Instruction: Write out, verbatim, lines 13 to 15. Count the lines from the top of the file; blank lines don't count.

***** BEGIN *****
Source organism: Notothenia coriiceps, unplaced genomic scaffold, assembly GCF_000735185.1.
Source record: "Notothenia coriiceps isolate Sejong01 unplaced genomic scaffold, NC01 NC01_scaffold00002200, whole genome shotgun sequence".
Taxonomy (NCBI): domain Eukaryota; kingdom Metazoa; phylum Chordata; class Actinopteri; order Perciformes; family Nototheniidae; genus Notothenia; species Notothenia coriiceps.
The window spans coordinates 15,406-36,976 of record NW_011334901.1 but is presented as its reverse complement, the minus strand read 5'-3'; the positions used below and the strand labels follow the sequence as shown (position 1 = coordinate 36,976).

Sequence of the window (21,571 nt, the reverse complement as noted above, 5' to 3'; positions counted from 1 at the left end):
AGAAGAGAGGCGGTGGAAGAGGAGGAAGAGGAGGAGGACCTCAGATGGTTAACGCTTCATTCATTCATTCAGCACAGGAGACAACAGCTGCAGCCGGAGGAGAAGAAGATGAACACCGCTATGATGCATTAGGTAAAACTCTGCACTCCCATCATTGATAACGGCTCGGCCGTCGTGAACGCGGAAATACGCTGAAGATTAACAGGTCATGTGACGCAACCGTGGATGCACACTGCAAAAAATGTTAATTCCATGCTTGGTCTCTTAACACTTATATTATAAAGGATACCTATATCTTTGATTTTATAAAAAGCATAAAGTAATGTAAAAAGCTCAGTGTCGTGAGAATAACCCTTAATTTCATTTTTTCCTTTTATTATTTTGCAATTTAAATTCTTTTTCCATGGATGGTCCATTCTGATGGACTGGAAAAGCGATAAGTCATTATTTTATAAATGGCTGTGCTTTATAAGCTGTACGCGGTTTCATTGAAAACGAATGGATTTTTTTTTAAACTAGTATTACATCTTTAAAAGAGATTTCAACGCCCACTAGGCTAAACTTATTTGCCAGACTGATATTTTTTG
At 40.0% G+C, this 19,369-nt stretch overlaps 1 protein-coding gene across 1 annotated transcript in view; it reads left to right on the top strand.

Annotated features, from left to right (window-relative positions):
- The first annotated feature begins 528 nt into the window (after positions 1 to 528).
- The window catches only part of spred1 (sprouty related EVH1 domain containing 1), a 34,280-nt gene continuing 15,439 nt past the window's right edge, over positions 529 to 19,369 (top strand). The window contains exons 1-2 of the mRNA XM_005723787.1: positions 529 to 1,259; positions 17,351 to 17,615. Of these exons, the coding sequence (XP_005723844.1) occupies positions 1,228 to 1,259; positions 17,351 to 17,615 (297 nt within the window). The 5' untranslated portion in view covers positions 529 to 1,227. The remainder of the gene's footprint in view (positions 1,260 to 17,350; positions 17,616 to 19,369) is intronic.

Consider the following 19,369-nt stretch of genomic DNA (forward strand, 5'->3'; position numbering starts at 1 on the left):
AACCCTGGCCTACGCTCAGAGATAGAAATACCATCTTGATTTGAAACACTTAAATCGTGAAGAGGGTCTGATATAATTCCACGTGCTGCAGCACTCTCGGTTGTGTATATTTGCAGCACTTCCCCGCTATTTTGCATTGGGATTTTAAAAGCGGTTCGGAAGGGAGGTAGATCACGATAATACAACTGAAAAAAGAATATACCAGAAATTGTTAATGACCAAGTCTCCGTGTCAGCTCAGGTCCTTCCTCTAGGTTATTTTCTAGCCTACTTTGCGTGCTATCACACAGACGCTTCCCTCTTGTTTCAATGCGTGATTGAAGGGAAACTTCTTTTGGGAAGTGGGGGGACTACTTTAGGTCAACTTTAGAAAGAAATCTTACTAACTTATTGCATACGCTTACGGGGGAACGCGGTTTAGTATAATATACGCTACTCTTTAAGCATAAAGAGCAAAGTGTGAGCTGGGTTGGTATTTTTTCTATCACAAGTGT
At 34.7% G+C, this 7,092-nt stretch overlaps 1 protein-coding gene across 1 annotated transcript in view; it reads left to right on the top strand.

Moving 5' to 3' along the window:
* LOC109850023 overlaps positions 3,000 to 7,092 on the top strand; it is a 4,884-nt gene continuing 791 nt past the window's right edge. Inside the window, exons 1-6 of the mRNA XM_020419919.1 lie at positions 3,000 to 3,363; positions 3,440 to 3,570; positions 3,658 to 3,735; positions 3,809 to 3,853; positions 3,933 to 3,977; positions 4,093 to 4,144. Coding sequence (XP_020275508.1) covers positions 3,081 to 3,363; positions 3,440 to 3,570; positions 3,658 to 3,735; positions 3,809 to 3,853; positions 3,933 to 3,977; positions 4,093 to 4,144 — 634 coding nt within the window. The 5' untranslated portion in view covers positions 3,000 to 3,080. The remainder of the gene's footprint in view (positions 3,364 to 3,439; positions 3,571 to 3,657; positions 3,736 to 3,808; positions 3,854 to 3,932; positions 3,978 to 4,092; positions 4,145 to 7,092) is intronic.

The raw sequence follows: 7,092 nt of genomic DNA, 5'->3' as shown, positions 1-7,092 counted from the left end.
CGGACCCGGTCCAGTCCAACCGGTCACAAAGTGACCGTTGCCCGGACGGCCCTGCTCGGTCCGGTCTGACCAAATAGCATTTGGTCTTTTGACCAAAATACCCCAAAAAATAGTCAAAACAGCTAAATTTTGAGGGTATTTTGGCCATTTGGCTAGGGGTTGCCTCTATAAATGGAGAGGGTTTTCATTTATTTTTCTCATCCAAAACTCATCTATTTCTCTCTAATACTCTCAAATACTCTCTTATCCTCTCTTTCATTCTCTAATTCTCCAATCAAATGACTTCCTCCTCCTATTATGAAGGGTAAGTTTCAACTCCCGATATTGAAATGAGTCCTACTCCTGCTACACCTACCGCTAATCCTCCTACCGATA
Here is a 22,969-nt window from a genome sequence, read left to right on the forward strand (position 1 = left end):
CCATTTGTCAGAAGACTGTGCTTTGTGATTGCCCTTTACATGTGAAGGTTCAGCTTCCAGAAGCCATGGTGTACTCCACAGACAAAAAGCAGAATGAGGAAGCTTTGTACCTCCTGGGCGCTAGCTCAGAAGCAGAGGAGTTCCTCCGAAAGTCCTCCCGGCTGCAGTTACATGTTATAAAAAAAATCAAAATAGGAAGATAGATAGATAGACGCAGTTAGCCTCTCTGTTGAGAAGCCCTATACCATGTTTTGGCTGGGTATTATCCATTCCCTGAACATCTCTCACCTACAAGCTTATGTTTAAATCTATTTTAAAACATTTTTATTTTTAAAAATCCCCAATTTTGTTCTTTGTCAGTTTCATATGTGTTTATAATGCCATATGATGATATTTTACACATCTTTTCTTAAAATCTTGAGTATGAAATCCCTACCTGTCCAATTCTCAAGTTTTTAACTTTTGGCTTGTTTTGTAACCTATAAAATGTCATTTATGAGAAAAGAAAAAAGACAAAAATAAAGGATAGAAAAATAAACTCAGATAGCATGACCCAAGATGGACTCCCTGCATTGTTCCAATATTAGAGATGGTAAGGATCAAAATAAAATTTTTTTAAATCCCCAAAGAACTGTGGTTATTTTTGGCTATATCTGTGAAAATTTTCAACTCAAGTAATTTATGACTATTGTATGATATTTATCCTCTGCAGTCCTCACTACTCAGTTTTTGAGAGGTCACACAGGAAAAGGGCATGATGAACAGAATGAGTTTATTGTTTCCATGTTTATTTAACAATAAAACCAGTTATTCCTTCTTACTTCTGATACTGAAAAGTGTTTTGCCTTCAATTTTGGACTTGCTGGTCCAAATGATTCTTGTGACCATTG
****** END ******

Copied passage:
At 34.7% G+C, this 7,092-nt stretch overlaps 1 protein-coding gene across 1 annotated transcript in view; it reads left to right on the top strand.

Moving 5' to 3' along the window:
* LOC109850023 overlaps positions 3,000 to 7,092 on the top strand; it is a 4,884-nt gene continuing 791 nt past the window's right edge. Inside the window, exons 1-6 of the mRNA XM_020419919.1 lie at positions 3,000 to 3,363; positions 3,440 to 3,570; positions 3,658 to 3,735; positions 3,809 to 3,853; positions 3,933 to 3,977; positions 4,093 to 4,144. Coding sequence (XP_020275508.1) covers positions 3,081 to 3,363; positions 3,440 to 3,570; positions 3,658 to 3,735; positions 3,809 to 3,853; positions 3,933 to 3,977; positions 4,093 to 4,144 — 634 coding nt within the window. The 5' untranslated portion in view covers positions 3,000 to 3,080. The remainder of the gene's footprint in view (positions 3,364 to 3,439; positions 3,571 to 3,657; positions 3,736 to 3,808; positions 3,854 to 3,932; positions 3,978 to 4,092; positions 4,145 to 7,092) is intronic.